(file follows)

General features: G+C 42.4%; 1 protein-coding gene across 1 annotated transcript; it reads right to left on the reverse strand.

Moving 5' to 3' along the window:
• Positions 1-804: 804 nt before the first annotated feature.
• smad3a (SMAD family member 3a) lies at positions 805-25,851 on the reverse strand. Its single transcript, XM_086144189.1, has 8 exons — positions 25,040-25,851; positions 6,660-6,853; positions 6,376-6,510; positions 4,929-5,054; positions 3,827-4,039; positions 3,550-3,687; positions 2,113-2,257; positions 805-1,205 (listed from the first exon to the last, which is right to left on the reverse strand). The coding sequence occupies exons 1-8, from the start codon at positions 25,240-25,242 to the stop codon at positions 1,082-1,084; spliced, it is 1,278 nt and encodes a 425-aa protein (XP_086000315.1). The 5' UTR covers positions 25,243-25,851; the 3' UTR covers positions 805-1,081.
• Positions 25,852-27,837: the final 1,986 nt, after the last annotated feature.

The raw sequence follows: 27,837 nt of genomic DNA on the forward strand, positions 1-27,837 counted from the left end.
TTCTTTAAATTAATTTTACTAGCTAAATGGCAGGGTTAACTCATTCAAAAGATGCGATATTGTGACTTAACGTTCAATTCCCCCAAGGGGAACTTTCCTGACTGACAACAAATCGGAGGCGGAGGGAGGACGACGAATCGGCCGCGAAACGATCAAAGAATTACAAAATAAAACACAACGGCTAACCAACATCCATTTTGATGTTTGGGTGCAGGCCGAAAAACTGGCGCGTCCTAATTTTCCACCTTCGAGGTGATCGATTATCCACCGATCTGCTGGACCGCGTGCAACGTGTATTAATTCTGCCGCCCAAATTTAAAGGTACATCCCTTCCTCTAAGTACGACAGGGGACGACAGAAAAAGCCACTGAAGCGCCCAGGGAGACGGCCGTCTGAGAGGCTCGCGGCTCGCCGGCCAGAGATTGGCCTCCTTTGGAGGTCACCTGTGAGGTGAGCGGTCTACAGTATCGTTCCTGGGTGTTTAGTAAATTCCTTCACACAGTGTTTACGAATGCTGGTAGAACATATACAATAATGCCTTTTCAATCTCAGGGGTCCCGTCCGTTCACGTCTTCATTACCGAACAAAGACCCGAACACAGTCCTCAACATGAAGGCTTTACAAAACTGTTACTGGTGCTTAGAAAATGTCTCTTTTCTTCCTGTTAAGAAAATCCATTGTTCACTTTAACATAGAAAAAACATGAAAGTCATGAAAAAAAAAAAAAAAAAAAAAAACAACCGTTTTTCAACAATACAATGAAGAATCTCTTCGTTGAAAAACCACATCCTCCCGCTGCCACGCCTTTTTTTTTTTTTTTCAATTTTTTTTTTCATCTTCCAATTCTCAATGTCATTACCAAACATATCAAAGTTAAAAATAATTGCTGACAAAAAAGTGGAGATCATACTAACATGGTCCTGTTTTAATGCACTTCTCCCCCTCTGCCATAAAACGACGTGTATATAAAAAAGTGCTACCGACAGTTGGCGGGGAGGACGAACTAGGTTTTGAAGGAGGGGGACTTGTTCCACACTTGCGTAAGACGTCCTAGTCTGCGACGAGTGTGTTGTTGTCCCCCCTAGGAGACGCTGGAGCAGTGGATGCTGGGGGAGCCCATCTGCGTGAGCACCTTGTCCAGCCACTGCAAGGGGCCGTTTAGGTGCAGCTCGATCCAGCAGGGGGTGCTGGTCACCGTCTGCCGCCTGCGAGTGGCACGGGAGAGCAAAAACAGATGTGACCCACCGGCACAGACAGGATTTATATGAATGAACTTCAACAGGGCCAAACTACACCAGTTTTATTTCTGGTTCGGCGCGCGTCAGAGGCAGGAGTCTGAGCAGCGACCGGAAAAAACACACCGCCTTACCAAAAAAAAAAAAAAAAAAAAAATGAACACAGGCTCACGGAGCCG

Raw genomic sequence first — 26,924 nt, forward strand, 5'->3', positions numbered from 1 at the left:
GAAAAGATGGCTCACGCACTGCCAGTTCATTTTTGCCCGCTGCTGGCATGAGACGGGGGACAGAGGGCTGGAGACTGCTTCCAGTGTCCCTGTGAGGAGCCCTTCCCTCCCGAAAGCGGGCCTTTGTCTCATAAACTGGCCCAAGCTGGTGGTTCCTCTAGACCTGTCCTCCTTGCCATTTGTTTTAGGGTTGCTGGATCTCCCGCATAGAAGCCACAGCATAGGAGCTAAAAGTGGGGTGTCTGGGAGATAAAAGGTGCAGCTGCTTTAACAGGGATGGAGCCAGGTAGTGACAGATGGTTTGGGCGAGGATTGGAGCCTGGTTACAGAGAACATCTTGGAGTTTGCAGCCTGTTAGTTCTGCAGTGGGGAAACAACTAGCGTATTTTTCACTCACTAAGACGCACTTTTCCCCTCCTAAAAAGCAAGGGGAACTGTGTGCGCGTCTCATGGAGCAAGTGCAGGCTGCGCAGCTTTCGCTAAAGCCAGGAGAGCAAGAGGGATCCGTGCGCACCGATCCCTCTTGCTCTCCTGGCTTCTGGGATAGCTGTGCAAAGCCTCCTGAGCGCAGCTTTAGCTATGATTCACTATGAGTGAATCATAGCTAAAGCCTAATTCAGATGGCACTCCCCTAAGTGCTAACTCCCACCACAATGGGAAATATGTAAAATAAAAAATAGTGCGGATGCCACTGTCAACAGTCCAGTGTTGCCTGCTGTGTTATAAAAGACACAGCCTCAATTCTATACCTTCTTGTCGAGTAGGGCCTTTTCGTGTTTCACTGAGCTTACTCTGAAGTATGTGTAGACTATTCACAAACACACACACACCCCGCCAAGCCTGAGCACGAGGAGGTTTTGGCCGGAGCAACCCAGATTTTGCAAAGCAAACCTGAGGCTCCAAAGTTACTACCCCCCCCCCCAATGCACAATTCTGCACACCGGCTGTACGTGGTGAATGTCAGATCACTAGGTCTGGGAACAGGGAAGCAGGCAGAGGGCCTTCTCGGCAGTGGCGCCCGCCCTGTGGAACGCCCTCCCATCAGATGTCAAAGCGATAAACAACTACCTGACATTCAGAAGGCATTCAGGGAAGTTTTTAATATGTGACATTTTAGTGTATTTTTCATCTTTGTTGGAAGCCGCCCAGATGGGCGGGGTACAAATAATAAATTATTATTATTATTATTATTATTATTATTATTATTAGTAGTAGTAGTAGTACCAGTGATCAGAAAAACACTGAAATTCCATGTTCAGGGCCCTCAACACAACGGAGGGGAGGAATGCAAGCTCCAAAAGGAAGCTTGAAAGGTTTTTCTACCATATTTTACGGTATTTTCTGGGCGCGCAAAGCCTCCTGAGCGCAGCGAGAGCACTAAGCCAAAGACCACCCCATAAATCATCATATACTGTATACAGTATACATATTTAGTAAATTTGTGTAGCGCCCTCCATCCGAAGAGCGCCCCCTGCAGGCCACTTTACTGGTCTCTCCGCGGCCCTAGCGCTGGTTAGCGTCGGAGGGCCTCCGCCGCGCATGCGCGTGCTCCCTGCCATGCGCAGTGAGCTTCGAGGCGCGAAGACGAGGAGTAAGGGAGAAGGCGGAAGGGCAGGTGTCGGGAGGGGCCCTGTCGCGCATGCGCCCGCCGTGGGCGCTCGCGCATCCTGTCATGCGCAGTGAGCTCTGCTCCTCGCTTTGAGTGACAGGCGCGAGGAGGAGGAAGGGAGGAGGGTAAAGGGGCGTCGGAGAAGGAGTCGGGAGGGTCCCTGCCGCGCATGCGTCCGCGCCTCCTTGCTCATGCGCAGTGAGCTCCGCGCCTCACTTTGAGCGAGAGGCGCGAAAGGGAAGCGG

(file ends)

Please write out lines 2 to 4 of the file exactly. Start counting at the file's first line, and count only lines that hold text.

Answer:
Moving 5' to 3' along the window:
• Positions 1-804: 804 nt before the first annotated feature.
• smad3a (SMAD family member 3a) lies at positions 805-25,851 on the reverse strand. Its single transcript, XM_086144189.1, has 8 exons — positions 25,040-25,851; positions 6,660-6,853; positions 6,376-6,510; positions 4,929-5,054; positions 3,827-4,039; positions 3,550-3,687; positions 2,113-2,257; positions 805-1,205 (listed from the first exon to the last, which is right to left on the reverse strand). The coding sequence occupies exons 1-8, from the start codon at positions 25,240-25,242 to the stop codon at positions 1,082-1,084; spliced, it is 1,278 nt and encodes a 425-aa protein (XP_086000315.1). The 5' UTR covers positions 25,243-25,851; the 3' UTR covers positions 805-1,081.